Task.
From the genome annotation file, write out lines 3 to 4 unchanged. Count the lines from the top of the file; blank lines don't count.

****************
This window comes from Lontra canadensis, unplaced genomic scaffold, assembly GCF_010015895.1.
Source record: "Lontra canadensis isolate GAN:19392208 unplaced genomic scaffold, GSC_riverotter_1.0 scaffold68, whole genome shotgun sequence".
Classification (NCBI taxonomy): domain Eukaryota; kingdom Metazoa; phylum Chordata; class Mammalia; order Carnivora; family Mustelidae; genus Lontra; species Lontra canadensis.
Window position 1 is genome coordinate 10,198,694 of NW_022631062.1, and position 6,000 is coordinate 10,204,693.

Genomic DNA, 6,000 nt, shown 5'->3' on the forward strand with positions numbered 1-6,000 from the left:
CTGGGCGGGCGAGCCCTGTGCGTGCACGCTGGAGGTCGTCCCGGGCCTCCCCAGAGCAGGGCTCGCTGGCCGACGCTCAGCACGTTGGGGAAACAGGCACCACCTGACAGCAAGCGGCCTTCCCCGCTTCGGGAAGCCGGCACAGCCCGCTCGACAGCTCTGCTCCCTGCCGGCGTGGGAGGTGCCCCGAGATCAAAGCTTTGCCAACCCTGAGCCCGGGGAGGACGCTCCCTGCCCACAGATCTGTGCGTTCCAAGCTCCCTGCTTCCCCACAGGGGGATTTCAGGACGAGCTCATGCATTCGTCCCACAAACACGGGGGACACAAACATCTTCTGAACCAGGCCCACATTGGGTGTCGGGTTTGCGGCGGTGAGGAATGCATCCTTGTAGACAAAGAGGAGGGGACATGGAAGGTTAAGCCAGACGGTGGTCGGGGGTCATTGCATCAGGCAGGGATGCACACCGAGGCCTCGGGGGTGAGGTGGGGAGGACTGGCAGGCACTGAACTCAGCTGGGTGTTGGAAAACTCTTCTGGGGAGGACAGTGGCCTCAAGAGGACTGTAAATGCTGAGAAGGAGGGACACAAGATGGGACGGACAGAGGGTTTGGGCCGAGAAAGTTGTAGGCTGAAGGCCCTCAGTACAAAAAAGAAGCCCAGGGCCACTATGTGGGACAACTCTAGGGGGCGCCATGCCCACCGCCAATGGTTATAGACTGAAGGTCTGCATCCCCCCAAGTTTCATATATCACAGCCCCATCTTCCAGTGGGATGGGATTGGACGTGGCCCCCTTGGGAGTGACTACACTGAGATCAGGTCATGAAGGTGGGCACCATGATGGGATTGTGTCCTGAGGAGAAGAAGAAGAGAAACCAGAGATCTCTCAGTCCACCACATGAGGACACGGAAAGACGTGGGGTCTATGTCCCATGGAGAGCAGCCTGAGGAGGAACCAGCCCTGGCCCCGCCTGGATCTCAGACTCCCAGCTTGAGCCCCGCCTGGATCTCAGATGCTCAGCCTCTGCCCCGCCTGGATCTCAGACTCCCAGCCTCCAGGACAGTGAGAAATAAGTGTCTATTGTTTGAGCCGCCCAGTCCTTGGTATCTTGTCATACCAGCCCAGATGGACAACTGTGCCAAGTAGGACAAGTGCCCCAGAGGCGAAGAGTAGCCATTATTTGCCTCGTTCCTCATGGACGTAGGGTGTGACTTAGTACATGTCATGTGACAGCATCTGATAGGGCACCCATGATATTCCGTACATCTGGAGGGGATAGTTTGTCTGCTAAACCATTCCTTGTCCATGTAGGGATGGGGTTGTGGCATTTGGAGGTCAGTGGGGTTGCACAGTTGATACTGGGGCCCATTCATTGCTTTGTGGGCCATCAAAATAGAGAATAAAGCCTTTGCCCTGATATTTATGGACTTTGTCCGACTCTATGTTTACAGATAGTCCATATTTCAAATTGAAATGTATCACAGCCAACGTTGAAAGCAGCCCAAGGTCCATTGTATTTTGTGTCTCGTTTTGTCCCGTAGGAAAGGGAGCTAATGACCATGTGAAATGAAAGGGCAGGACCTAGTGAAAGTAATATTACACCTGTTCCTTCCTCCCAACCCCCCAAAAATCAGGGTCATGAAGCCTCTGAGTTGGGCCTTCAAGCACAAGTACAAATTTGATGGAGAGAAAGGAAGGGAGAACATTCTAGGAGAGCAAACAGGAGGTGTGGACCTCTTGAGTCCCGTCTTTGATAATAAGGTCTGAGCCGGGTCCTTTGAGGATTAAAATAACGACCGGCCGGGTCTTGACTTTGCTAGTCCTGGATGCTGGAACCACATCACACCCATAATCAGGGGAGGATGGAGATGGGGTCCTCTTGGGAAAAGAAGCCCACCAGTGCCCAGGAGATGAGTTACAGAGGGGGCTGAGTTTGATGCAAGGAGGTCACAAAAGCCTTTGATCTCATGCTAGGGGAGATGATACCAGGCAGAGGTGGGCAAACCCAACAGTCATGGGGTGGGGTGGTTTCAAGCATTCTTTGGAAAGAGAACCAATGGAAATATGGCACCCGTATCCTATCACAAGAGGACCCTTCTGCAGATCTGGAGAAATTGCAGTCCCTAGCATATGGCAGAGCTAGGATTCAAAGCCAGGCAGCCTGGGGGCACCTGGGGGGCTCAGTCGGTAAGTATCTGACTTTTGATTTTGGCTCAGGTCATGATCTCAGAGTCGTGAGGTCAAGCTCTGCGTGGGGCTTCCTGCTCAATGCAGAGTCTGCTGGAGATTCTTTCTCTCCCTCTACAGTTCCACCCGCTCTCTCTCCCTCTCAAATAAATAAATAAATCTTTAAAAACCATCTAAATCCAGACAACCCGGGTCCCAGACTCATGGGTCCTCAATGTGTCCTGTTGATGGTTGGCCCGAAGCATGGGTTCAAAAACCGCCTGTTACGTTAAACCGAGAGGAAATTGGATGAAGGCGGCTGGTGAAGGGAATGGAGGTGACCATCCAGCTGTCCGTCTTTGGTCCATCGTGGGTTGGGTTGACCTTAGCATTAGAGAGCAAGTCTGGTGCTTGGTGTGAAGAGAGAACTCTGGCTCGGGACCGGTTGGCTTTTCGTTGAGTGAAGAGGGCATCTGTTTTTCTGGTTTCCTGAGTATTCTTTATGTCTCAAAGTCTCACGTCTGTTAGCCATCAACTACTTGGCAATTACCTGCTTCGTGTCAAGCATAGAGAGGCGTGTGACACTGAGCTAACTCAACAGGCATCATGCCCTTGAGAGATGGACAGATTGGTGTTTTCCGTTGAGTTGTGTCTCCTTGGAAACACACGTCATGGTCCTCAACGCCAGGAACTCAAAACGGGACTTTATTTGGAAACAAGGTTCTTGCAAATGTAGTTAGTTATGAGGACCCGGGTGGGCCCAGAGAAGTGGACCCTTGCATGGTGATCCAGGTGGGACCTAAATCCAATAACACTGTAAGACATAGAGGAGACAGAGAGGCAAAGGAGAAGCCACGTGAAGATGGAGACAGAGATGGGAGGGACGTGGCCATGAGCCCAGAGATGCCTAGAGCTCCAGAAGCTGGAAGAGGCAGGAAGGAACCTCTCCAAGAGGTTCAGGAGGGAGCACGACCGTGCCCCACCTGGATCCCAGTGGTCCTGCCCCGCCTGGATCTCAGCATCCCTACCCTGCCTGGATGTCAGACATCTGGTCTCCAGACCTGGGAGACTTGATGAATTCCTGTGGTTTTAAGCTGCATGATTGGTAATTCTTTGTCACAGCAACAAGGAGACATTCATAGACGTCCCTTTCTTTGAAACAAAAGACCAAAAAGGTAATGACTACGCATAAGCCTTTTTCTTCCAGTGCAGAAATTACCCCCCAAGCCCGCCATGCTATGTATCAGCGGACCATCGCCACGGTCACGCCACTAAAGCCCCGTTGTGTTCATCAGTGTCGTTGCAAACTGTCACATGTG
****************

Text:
Classification (NCBI taxonomy): domain Eukaryota; kingdom Metazoa; phylum Chordata; class Mammalia; order Carnivora; family Mustelidae; genus Lontra; species Lontra canadensis.
Window position 1 is genome coordinate 10,198,694 of NW_022631062.1, and position 6,000 is coordinate 10,204,693.